City of Toronto says it's prepared to keep talking to avoid strike
Time is becoming a factor in the negotiations between the City of Toronto and its main unions.
A strike deadline is set for Monday, with garbage collection, city-run daycare services, summer camps and swimming pools all facing shutdown.
On Friday afternoon the city said it is willing to keep talking past the deadline in order to get a settlement.
"The city remains committed to negotiating until a settlement is reached, regardless of the deadline that has been set in place by the unions," the city said in a statement.
About 24,000 workers could walk off the job Monday morning if a deal isn't reached over the weekend.
Police, fire and long-term care facilities will not be affected by any labour disruption.
The ambulance service will be reduced, but the union has promised that any reduction will not have any effect on service.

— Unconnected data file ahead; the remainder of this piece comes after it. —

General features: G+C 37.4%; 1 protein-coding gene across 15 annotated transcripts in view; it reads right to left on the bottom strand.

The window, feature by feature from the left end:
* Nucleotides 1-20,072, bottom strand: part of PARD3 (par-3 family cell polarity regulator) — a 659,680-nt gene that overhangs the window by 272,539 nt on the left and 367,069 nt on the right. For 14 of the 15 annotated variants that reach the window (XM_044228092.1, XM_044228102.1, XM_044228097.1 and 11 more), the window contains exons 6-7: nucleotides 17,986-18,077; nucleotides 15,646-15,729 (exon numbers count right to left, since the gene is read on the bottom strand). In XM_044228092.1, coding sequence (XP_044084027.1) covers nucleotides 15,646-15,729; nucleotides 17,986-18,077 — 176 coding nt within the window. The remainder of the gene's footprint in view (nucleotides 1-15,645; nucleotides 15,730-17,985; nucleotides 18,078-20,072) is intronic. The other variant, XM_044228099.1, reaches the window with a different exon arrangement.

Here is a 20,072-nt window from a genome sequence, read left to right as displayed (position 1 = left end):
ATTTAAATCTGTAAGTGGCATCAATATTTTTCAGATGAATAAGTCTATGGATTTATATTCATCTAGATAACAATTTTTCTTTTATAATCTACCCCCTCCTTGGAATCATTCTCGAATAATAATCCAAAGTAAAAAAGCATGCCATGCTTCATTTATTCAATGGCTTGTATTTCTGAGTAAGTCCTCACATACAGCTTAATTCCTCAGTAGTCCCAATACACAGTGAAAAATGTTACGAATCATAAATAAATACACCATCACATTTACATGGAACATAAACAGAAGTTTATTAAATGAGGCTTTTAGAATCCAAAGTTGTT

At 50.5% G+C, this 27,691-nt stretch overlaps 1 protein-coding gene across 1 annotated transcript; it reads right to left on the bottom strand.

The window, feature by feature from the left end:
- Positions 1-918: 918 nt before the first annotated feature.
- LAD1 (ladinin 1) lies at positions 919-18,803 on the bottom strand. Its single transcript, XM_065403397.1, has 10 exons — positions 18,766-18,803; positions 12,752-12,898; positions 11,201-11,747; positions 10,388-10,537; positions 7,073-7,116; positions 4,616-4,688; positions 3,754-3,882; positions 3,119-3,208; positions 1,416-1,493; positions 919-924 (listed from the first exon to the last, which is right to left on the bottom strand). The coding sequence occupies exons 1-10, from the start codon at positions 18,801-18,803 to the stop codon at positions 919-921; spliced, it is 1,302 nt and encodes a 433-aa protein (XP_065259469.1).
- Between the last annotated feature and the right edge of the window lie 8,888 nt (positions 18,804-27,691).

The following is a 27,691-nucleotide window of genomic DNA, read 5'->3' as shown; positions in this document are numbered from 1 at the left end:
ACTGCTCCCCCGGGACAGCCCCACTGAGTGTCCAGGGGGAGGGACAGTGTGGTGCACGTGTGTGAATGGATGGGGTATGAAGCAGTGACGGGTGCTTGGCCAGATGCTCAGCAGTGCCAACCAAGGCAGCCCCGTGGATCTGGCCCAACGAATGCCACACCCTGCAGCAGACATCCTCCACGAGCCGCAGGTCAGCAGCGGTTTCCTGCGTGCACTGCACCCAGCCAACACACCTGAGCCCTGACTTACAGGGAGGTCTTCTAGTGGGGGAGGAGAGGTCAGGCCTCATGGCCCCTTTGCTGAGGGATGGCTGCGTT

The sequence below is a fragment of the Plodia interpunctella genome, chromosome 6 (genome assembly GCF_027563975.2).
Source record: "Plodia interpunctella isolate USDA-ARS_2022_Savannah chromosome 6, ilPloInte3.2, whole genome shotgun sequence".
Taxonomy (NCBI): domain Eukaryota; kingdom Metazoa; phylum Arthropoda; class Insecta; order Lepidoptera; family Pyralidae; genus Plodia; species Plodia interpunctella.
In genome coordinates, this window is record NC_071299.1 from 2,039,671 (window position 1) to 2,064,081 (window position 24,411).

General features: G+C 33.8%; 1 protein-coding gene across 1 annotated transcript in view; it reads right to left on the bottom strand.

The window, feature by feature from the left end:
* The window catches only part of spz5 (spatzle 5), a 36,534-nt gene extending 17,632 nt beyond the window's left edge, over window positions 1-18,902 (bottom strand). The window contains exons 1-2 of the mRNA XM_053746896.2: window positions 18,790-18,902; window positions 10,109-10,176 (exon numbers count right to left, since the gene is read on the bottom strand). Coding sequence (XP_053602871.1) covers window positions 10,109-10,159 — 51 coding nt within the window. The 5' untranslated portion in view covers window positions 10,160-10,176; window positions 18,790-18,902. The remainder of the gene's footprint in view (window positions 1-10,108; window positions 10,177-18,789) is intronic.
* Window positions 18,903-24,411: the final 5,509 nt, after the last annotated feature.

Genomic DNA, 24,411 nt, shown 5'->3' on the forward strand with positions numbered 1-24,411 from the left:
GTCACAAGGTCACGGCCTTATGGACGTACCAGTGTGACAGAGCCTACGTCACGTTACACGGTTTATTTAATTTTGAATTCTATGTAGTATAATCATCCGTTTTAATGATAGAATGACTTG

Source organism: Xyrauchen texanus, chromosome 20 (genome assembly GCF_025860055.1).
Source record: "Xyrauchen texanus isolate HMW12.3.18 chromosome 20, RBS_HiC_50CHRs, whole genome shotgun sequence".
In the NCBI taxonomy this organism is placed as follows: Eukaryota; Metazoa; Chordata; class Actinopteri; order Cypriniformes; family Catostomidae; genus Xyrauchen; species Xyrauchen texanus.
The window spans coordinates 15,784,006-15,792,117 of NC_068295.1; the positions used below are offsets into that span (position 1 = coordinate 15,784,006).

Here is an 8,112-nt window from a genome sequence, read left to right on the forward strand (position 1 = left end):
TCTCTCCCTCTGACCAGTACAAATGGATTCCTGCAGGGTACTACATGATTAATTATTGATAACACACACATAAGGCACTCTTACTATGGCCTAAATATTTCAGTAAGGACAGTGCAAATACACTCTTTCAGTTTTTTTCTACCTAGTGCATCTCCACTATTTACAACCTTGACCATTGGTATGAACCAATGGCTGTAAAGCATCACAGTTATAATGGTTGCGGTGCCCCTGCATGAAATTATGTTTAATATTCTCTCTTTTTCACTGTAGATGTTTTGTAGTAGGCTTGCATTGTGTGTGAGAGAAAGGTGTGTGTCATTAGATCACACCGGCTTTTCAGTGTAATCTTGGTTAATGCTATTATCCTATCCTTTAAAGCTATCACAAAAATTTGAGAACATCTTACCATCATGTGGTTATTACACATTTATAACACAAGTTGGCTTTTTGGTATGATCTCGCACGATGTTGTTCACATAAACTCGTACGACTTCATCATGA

Social services, community centres, parks, and water and sewer services will all be affected to varying degrees, but continue to provide emergency service.
The city's museums, art galleries and other cultural institutions will all be closed and any programs run in those centres will be cancelled.
Ryan Fabricias was at City Hall on Friday morning applying for a building permit.
"I just had to do it [today] or I might be waiting a few weeks, or months, or who knows," he said.
Negotiations are continuing around the clock.
The Toronto Civic Employees Union, CUPE Local 416, which represents garbage collectors and other outside workers, has said it is frustrated with the city's bargaining position and is prepared to walk off the job at one minute past midnight Sunday night.
The main stumbling block, according to the TCEU, is a wide range of concessions the city wants in the next contract.
CUPE Local 79, which represents office workers and other staff, is also in negotiations.
The city said in its statement on Friday that it will provide updated information on negotiations at news conferences on Saturday and Sunday afternoons.